The company said that Donziger’s team bribed a judge who issued the decision with a promise of $500,000 from the proceeds, ghostwrote the ruling and arranged to have their own damages estimate submitted as independent findings to the court.

Aggressive Tactics

“This trial record proved what Chevron has been saying all along -- that Donziger, who professes merely to be a lawyer representing clients, is, in reality, a liar, con man, and criminal who has headed a racketeering enterprise targeting Chevron as its deep-pocketed victim,” Chevron lawyers said in a memorandum filed Dec. 23.

Randy Mastro, a lead lawyer for Chevron, didn’t immediately respond to a request for comment today. Donziger said he didn’t have an immediate comment and plans to release a statement later today.

Donziger has argued that he did nothing wrong in Ecuador and that any aggressive tactics he may have used were no worse than Chevron’s actions. Han Shan, a spokesman for the plaintiffs, described them as being “out-gunned on a profound level” against the oil company.

“The court assumes there is pollution in the Oriente,” Kaplan wrote, referring to the area of Ecuador where drilling occurred. “The issue here is not what happened in the Oriente more than twenty years ago and who, if anyone, now is responsible for any wrongs then done. It instead is whether a court decision was procured by corrupt means, regardless of whether the cause was just.”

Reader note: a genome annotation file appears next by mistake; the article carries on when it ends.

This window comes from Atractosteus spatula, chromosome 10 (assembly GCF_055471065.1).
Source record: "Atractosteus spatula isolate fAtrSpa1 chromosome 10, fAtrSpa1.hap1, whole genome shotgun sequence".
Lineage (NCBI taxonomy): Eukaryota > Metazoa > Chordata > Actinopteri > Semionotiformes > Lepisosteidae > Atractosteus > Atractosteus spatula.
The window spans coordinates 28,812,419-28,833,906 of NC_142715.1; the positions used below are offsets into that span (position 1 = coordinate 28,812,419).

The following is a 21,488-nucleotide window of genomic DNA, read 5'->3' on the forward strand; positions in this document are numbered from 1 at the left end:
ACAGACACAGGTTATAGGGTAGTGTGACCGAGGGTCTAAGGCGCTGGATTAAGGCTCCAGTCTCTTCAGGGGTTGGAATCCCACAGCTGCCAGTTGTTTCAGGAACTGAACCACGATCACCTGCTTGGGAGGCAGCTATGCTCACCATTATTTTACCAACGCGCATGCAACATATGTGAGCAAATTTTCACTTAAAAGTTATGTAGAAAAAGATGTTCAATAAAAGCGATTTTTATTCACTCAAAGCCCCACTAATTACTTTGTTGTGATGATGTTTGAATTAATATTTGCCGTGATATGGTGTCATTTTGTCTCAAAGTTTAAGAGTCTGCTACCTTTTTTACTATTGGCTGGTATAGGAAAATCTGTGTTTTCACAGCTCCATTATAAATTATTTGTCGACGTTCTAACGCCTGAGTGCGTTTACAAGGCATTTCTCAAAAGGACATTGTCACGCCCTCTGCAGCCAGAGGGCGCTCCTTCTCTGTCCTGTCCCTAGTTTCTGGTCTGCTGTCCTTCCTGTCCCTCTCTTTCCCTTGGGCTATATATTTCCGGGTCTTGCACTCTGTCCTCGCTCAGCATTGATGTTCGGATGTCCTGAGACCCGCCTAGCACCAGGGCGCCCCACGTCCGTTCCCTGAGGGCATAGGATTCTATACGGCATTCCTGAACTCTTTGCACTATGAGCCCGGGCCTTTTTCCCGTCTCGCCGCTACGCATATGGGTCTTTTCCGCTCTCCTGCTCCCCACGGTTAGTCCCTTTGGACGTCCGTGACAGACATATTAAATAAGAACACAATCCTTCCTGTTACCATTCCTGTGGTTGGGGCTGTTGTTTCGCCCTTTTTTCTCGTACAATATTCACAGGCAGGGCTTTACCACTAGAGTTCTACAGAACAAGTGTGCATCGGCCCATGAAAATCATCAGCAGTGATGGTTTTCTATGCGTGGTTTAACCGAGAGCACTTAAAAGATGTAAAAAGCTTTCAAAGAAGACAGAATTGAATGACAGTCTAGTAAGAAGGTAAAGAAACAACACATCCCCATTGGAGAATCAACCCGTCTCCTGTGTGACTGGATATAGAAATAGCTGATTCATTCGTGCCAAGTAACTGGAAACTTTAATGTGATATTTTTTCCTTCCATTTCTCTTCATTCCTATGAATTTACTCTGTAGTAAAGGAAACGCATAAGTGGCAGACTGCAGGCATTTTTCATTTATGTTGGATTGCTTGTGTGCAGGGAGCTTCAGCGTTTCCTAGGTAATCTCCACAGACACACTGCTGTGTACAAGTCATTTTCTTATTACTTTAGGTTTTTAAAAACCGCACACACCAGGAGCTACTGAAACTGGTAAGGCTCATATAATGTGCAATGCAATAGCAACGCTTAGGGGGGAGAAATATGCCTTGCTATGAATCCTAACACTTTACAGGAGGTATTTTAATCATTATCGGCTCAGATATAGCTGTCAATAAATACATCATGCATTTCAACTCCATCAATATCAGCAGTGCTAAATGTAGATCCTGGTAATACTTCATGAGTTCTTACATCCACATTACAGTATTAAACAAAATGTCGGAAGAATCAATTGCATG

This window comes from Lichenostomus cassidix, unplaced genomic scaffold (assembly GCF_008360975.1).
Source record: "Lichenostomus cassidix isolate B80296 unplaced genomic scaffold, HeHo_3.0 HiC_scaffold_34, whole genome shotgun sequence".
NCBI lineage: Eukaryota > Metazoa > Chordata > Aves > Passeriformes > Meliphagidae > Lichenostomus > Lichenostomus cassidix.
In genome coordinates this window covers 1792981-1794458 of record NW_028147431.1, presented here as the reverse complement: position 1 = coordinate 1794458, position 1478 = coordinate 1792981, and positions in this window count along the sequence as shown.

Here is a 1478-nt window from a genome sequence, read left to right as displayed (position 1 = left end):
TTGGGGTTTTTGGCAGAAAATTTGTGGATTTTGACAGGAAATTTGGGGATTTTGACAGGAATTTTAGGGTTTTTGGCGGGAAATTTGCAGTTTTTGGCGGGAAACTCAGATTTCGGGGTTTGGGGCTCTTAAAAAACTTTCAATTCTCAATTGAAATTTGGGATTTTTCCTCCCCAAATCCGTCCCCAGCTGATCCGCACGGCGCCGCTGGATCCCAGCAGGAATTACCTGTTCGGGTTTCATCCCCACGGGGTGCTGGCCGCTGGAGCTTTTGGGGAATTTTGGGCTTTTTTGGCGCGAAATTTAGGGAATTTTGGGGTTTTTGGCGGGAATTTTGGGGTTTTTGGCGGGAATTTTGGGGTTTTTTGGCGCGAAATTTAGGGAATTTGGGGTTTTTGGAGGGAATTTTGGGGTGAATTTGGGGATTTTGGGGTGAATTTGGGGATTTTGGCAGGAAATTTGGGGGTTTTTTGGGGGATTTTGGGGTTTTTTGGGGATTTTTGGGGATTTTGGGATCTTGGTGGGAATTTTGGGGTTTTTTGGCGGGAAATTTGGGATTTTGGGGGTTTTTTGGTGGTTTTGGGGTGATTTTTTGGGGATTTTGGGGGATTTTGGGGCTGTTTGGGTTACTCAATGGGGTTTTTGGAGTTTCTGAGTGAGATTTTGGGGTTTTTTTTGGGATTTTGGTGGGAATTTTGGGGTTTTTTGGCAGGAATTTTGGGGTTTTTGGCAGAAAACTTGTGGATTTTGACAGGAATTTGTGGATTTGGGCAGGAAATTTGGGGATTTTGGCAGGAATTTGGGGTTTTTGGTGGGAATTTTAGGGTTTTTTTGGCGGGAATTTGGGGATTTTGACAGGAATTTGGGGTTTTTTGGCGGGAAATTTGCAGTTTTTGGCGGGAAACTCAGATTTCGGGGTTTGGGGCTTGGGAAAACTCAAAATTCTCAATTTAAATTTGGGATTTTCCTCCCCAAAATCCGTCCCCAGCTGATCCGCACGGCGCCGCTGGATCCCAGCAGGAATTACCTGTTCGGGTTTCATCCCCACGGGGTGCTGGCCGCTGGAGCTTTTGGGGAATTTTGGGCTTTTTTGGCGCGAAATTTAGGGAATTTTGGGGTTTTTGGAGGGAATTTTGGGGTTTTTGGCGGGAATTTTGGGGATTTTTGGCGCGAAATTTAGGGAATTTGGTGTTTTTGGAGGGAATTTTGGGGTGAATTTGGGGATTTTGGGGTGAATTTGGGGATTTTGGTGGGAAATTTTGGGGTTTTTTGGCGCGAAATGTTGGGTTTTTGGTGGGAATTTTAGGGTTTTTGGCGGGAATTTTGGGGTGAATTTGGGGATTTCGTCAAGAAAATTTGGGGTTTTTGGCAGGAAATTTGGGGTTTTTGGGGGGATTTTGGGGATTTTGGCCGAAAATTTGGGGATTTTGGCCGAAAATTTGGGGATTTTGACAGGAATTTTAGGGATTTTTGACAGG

Trial Lawyers

During the trial, Chevron was represented in the courtroom by 10 lawyers, including seven partners, from Gibson Dunn & Crutcher LLP. Donziger’s team included a group of volunteers and trial lawyers Zoe Littlepage and Richard Friedman, who told Kaplan they were working for discounted fees.

Appellate lawyer Deepak Gupta joined Donziger’s team after the trial concluded. Donziger has said he intends to challenge any judgment issued against him by Kaplan.

Chevron sought to show that its adversaries weren’t lacking in resources, eliciting testimony that they received more than $30 million from sources such as a Pennsylvania trial lawyer, an Internet gambling entrepreneur who was friends with Donziger, and specialty financing firms.

One of the investment firms, Burford Capital (BUR) Ltd., backed out of a commitment to fund the litigation after learning about fraudulent activities by Donziger, Chevron alleged.

Some celebrities supported the campaign against Chevron, including Trudie Styler, who founded the Rainforest Foundation with her husband, musician Sting, and helped to start a project to make clean water available to forest inhabitants in Ecuador. Styler attended some of the New York court proceedings, bringing her husband to watch Donziger testify.